Caffeine: Should You Use it? - Ross Edgley

FREE Diet & Training Tips

Get signed up to be among the first to receive recipes, workouts and science-backed advice straight to your inbox!

0

Cart

Your cart is currently empty.

Caffeine: Should You Use it?

Home Forums Endurance & Work Capacity Caffeine: Should You Use it?

This topic contains 3 replies, has 4 voices, and was last updated by  Vick 2 years, 3 months ago.

  • Author
    Posts
  • #9335

    Ross Edgley
    Member

    SO many questions surrounding caffeine (as well as conflicting studies)….

    I personally believe A LOT depends on someone’s Biological Individuality and how they respond to caffeine supplementation, but I will use caffeine during certain workouts when I feel I (honestly and truly) need the help to instil some intensity into the workout, mainly for the 3 following reasons… but it would be great to get other people’s thoughts on dosage, type of caffeine (pre workouts, coffee, yerba mate, other sources)?

    (1) Reduces Your Perception to Fatigue: This is too often overlooked, but caffeine can reduce your perception to fatigue. Experts believe it does this by stimulating the production of the neurotransmitter beta-endorphin and this may explain why, when caffeine is coupled with carbohydrate supplementation to ensure muscle glycogen levels are fully topped up, athletes are able to maintain a higher intensity and maximal output for longer. Also supported by a study on grip strength to exhaustion where reported pain was lessened in the caffeine group.

    (2) Increase Your Power Output: A study by Lane et al (2013) found caffeine, even when taken in low doses can improve your power. This is because the study served to analyze cycling power output and found that a dosage of 3mg/kg increased power by up to 3.5% when compared to a placebo group. Granted this might not sound like a lot, but it could be responsible for the new one rep max you put up on the bench press. Another study found that caffeine could help battle the negative effect on performance of training in the morning. Whether you are an early bird or a night owl, training early will decrease power output due to your circadian rhythms, ingesting caffeine can equalise this, allowing you to train in the morning with no ill effects. Finally, research conducted at the University of Guelph in Ontario, Canada found that caffeine supplementation could ‘permit an athletes to train at a greater power output and/or to train longer by producing a more favourable ionic environment within the active muscle.’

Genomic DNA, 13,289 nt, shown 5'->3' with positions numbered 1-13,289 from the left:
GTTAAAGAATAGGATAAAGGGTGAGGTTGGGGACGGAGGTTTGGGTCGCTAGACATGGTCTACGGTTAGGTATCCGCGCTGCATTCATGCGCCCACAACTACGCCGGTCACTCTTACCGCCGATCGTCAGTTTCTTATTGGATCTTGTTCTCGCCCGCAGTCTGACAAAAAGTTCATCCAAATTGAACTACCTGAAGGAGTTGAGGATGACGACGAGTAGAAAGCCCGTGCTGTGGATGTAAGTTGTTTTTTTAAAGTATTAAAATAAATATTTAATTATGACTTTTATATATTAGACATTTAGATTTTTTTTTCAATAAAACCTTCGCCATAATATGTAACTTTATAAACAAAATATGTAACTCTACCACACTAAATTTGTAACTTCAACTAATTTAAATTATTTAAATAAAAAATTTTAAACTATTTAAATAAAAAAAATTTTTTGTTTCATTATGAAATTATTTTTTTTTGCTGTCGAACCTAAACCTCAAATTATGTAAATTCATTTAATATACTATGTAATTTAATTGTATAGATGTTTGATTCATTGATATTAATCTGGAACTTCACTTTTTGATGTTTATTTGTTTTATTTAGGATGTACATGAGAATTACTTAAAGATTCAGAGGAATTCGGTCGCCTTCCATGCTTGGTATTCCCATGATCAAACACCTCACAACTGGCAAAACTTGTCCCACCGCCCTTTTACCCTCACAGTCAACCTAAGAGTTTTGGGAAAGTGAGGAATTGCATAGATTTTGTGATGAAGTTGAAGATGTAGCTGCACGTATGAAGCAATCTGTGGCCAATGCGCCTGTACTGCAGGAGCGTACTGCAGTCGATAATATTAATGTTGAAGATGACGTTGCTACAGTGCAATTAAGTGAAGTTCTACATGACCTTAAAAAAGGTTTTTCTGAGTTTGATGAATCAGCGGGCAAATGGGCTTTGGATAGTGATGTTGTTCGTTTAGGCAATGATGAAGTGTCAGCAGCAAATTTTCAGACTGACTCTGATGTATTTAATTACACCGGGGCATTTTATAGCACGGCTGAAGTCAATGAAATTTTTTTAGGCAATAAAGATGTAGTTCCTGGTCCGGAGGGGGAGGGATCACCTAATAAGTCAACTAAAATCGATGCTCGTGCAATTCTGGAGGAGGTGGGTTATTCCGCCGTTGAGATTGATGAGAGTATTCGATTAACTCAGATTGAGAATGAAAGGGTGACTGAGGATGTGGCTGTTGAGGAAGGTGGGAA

(3) Improved Your Endurance: Endurance athletes could benefit from caffeine supplementation as well as gym goers. Burke (2008) found that caffeine in low to moderate amounts can improve endurance performance. Another study on cyclists performing a 40km race found that those who took caffeine prior to the event reduced their time significantly and as far back as 1980 it was theorized and published in the International Journal of Sports Medicine that taking caffeine with carbohydrates has been shown to spare your muscle glycogen stores by encouraging your body to burn stored fat as fuel, essentially saving your muscle glycogen for those maximal intensity sprints.

  • #9359

    Interesting post, I have used caffeine to prepare for gym based workouts, especially on the Three Peaks Rope Climb. I have found that the first 20% of my workout is where I am most sluggish even after a good warm up, so caffeine allows to to have that edge in time for my body to ‘kick in’ to the workout. However, on longer endurance running events I have heard contrasting reports, with some saying that caffeine will increase the heart rate which will be detrimental to effective training due to the sharp increase in heart rate through running anyway. It would be interesting to hear other thoughts on this?

  • #10770

    kyle_1888_
    Member

    Interesting reading here – I believe caffeine helps me before any session.
    I think it also gives me time to think about what I’m about to do and gives me that mental focus to go in and tear it up!

    I also find it’s better as a energy aid rather than relying on it as an energy source. I don’t need a coffee as soon as i wake up in the morning but as I say use more of a boost!

  • #10912

    Vick
    Member

    I personally only use PWO one or two times a week. I was thinking that I don’t want my body to depend on the rush the PWO gave me, from the caffeine but also from the beta-alanin and L-Citrulline and so on. Is there something to it or am I completely wrong?
    Other caffine sources like coffee or energy drinks I used almost everyday when I was home, getting a nice detox now when I’m traveling haha.

You must be logged in to reply to this topic.